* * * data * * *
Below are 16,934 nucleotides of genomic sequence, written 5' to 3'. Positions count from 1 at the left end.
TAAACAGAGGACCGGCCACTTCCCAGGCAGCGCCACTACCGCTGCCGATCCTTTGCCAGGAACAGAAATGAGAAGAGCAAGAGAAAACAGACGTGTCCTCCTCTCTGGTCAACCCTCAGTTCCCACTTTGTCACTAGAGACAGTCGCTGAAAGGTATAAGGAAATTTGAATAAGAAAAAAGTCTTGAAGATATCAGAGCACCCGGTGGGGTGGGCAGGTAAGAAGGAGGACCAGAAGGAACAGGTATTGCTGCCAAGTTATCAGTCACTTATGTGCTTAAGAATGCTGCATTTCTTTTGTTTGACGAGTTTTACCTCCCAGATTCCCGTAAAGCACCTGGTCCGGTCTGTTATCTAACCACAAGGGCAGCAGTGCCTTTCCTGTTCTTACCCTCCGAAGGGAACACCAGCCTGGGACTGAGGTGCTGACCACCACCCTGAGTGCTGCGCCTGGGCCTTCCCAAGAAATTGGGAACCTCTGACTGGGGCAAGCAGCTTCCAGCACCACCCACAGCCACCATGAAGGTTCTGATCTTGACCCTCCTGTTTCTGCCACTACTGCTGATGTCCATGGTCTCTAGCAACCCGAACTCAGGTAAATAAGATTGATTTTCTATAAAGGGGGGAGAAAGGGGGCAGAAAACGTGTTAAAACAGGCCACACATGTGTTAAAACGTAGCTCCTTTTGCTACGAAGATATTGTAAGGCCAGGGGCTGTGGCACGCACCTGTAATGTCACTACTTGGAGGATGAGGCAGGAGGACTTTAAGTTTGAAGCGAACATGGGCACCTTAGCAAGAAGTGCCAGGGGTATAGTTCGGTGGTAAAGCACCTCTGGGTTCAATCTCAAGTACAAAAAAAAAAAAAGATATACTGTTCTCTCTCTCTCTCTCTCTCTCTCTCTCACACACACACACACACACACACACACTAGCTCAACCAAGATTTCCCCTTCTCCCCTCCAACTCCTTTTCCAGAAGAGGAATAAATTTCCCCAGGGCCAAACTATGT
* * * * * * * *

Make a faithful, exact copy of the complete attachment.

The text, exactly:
Below are 16,934 nucleotides of genomic sequence, written 5' to 3'. Positions count from 1 at the left end.
TAAACAGAGGACCGGCCACTTCCCAGGCAGCGCCACTACCGCTGCCGATCCTTTGCCAGGAACAGAAATGAGAAGAGCAAGAGAAAACAGACGTGTCCTCCTCTCTGGTCAACCCTCAGTTCCCACTTTGTCACTAGAGACAGTCGCTGAAAGGTATAAGGAAATTTGAATAAGAAAAAAGTCTTGAAGATATCAGAGCACCCGGTGGGGTGGGCAGGTAAGAAGGAGGACCAGAAGGAACAGGTATTGCTGCCAAGTTATCAGTCACTTATGTGCTTAAGAATGCTGCATTTCTTTTGTTTGACGAGTTTTACCTCCCAGATTCCCGTAAAGCACCTGGTCCGGTCTGTTATCTAACCACAAGGGCAGCAGTGCCTTTCCTGTTCTTACCCTCCGAAGGGAACACCAGCCTGGGACTGAGGTGCTGACCACCACCCTGAGTGCTGCGCCTGGGCCTTCCCAAGAAATTGGGAACCTCTGACTGGGGCAAGCAGCTTCCAGCACCACCCACAGCCACCATGAAGGTTCTGATCTTGACCCTCCTGTTTCTGCCACTACTGCTGATGTCCATGGTCTCTAGCAACCCGAACTCAGGTAAATAAGATTGATTTTCTATAAAGGGGGGAGAAAGGGGGCAGAAAACGTGTTAAAACAGGCCACACATGTGTTAAAACGTAGCTCCTTTTGCTACGAAGATATTGTAAGGCCAGGGGCTGTGGCACGCACCTGTAATGTCACTACTTGGAGGATGAGGCAGGAGGACTTTAAGTTTGAAGCGAACATGGGCACCTTAGCAAGAAGTGCCAGGGGTATAGTTCGGTGGTAAAGCACCTCTGGGTTCAATCTCAAGTACAAAAAAAAAAAAAGATATACTGTTCTCTCTCTCTCTCTCTCTCTCTCTCTCACACACACACACACACACACACACACTAGCTCAACCAAGATTTCCCCTTCTCCCCTCCAACTCCTTTTCCAGAAGAGGAATAAATTTCCCCAGGGCCAAACTATGT